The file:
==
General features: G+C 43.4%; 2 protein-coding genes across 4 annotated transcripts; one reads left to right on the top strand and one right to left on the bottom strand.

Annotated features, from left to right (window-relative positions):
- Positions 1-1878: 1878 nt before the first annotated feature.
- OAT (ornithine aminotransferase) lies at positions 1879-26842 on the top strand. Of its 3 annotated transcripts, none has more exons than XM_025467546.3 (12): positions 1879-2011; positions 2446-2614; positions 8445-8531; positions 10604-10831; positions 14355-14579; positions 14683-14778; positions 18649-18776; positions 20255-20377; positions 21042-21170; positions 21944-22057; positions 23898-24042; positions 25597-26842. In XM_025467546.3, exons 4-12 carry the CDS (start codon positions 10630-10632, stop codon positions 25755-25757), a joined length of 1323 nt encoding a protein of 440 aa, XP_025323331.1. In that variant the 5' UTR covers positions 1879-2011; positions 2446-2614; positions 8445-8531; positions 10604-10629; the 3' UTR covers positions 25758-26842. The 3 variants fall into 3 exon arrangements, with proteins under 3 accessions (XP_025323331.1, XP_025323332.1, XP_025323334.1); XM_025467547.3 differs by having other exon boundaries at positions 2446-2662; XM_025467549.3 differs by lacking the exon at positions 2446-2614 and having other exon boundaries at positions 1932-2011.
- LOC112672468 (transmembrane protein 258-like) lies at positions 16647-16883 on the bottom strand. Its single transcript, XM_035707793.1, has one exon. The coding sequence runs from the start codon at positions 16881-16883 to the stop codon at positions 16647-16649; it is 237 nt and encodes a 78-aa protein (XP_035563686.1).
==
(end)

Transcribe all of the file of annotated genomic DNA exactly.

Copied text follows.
General features: G+C 43.4%; 2 protein-coding genes across 4 annotated transcripts; one reads left to right on the top strand and one right to left on the bottom strand.

Annotated features, from left to right (window-relative positions):
- Positions 1-1878: 1878 nt before the first annotated feature.
- OAT (ornithine aminotransferase) lies at positions 1879-26842 on the top strand. Of its 3 annotated transcripts, none has more exons than XM_025467546.3 (12): positions 1879-2011; positions 2446-2614; positions 8445-8531; positions 10604-10831; positions 14355-14579; positions 14683-14778; positions 18649-18776; positions 20255-20377; positions 21042-21170; positions 21944-22057; positions 23898-24042; positions 25597-26842. In XM_025467546.3, exons 4-12 carry the CDS (start codon positions 10630-10632, stop codon positions 25755-25757), a joined length of 1323 nt encoding a protein of 440 aa, XP_025323331.1. In that variant the 5' UTR covers positions 1879-2011; positions 2446-2614; positions 8445-8531; positions 10604-10629; the 3' UTR covers positions 25758-26842. The 3 variants fall into 3 exon arrangements, with proteins under 3 accessions (XP_025323331.1, XP_025323332.1, XP_025323334.1); XM_025467547.3 differs by having other exon boundaries at positions 2446-2662; XM_025467549.3 differs by lacking the exon at positions 2446-2614 and having other exon boundaries at positions 1932-2011.
- LOC112672468 (transmembrane protein 258-like) lies at positions 16647-16883 on the bottom strand. Its single transcript, XM_035707793.1, has one exon. The coding sequence runs from the start codon at positions 16881-16883 to the stop codon at positions 16647-16649; it is 237 nt and encodes a 78-aa protein (XP_035563686.1).